Dr. Berenson: Well, I think we saw more emerging data, certainly suggesting that selinexor (Xpovio) is having good activity and multiple combinations. We presented the first data ever on single agent Jakafi (ruxolitinib) showing that the JAK inhibitors are going to have a role in myeloma. They're extremely well tolerated. They've been used in other blood-based abnormalities or disorders. And I'm very encouraged by that data. We saw more emerging data, as you probably are aware with daratumumab (Darzalex) and a multitude of combinations as well. A lot of talk about CAR T-cells, this immune-based cellular therapy and its promise in a number of companies working on that and moving toward first approvals.
Jack Aiello: What about these things called bi-specific T-cell engagers?
Dr. Berenson: Yeah, so these are really cool molecules. Amgen has one that they've been working on, and basically, they have an antibody that instead of just having one thing it's going after, that is the myeloma cell, it also brings the immune cell over to put them in close proximity. And that's why it's called bi-specific. It's got a T-cell to bring it over to the myeloma cell and to punch it out. And I think that those are very hopeful.
Jack Aiello: One of the things I saw among the different bi-specific antibodies that you've discussed is that some are going after different targets.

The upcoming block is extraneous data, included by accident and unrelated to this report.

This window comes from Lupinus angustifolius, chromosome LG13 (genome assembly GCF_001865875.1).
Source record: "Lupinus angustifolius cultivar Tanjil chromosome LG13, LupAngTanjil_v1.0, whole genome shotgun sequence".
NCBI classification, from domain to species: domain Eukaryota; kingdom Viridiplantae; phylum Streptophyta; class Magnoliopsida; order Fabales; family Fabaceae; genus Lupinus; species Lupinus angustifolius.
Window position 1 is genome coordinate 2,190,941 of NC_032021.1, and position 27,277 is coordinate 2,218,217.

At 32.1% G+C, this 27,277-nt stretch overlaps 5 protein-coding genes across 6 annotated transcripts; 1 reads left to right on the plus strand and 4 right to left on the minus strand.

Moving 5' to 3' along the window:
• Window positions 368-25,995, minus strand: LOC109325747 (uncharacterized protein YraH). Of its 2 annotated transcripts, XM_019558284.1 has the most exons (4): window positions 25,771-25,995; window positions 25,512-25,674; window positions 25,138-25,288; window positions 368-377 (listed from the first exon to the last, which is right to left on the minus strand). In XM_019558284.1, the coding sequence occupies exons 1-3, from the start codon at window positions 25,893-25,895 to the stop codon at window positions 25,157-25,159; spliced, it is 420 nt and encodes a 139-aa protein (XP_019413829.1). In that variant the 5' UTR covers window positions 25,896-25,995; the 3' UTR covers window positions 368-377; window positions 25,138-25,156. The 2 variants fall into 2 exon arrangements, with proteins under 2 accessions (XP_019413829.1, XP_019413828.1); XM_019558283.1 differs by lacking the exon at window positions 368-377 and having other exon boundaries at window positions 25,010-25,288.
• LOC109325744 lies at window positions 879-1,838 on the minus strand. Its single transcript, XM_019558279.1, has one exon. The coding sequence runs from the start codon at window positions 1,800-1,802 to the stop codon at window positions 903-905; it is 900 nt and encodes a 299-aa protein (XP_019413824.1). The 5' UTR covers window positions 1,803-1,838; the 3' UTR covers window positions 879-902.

Dr. Berenson: Yeah, some of them are actually, Jack, trying to use tri-specific quantitative, try to go after multitudes. There are attempts now, not just to target one protein with one of these, but multiple on one of these constructs.
Jack Aiello: So when I go back to that patient who says, "Will I run out of treatments?" I'm always just of the opposite, it seems like treatments are coming faster than you can handle them. And then you get into situations of not only which treatment might work best for someone, personalizing treatments, but how do you sequence these treatments? Which order do you give these drugs in?
Dr. Berenson: Yeah, we're trying to work on that right now with a new initiative we call Precision Myeloma, where we're trying to use and interrogate the genetic makeup of the patient, the tumor and the past treatments to actually do exactly what you said. We don't have that answer yet. That's the future, but we hope we're there in the next few years.
Jack Aiello: So, I would remind folks listening and watching this conversation again, Dr. Berenson, Dr. Bessudo show us why it's so important to get myeloma experts on our medical team. Even if you only see them in a consulting role and they consult with your local oncologist who treats you, it is really important. And there are lots of myeloma expert doctors throughout the country in any major city these days. Dr. Bessudo, do you have hope that patients can live for a long time with myeloma?
What Words of Hope Do You Have for Multiple Myeloma Patients?
Dr. Bessudo: People with myeloma really live a long time and the new molecules and the new treatments, like the Jakafi that Dr. Berenson is working on, is going to continue to bring hope. We're in the year 2021, and we have no toxic drugs. We have biologic agents that will work directly in the biology of what causes the disease. And they are going to live a long, long time. Every day we have new drugs coming to the market that will make things longer and better.
Jack Aiello: And Dr. Berenson, closing thoughts?
Dr. Berenson: Well, the future is bright. Survival is getting better every year. We have new possibilities, and we know with each trial how better to use these drugs. And I don't think we're curing patients yet, but I think we're getting closer and certainly giving patients long and very fruitful lives, which is very good news for not only the patients, but importantly, their significant others and their friends and family. I think the future looks good.
Jack Aiello: Thank you both.